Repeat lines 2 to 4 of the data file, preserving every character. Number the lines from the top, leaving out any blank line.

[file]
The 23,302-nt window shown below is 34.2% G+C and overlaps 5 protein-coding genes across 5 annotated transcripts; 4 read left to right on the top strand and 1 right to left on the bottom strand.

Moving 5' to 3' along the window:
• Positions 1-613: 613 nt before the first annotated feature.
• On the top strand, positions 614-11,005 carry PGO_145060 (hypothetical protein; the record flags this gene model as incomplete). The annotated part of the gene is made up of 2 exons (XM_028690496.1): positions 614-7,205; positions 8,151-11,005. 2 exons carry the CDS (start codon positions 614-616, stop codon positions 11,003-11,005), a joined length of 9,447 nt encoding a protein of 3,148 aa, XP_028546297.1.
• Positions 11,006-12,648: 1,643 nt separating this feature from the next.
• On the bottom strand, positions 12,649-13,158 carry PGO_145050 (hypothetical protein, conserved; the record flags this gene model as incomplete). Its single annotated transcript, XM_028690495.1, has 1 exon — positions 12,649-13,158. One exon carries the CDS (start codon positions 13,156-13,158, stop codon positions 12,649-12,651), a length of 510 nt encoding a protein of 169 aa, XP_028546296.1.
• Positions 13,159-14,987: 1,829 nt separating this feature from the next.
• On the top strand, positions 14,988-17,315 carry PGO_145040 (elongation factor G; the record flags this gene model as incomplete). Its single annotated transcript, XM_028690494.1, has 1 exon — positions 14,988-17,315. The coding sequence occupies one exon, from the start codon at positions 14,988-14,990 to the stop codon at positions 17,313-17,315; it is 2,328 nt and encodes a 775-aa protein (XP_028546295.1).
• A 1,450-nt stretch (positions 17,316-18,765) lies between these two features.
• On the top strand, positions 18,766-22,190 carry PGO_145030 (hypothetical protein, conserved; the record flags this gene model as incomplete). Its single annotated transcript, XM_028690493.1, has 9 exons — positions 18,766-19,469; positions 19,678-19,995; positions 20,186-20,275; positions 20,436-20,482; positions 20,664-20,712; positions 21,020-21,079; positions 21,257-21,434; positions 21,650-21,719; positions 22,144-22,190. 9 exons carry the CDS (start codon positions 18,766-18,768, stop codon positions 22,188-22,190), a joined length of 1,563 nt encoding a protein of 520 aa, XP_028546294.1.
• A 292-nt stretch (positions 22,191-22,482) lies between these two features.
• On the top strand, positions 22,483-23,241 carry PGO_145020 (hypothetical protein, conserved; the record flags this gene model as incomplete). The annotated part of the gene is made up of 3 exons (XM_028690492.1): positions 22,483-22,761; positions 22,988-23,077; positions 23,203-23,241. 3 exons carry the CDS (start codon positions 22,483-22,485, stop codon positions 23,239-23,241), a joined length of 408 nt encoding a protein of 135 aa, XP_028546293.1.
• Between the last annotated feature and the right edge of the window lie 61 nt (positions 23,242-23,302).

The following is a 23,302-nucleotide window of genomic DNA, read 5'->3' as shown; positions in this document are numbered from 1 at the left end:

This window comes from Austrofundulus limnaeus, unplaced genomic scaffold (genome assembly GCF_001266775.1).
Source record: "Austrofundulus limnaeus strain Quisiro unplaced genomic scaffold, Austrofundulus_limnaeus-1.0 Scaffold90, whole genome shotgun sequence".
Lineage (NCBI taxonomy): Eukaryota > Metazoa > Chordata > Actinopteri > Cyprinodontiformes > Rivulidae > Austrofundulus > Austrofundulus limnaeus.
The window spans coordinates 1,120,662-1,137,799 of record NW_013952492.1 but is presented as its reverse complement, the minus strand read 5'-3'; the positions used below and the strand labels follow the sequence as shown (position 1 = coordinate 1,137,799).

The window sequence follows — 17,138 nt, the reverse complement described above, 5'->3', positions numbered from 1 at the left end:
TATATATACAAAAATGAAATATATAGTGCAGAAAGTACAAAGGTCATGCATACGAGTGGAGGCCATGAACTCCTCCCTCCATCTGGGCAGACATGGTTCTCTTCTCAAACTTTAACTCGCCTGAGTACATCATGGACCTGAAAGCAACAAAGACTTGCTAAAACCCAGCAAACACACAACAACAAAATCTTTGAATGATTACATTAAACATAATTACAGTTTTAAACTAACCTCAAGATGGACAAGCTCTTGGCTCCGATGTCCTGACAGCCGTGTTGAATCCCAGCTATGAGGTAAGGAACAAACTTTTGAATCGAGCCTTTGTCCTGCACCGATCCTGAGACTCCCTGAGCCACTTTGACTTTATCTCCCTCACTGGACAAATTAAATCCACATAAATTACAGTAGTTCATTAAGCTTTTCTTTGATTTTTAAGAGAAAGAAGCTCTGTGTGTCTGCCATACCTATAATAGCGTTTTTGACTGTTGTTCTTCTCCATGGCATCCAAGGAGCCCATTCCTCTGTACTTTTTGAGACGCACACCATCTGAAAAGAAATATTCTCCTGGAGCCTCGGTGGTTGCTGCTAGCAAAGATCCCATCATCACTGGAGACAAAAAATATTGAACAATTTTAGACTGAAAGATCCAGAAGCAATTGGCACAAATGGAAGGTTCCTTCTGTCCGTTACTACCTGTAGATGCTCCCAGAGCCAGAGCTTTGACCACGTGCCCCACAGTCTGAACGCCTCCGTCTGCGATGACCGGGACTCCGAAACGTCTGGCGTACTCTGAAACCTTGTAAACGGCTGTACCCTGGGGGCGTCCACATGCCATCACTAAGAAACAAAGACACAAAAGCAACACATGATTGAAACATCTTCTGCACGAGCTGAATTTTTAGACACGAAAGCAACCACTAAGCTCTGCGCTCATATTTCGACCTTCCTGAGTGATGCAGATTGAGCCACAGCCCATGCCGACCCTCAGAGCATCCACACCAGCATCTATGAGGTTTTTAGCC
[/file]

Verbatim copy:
Moving 5' to 3' along the window:
• Positions 1-613: 613 nt before the first annotated feature.
• On the top strand, positions 614-11,005 carry PGO_145060 (hypothetical protein; the record flags this gene model as incomplete). The annotated part of the gene is made up of 2 exons (XM_028690496.1): positions 614-7,205; positions 8,151-11,005. 2 exons carry the CDS (start codon positions 614-616, stop codon positions 11,003-11,005), a joined length of 9,447 nt encoding a protein of 3,148 aa, XP_028546297.1.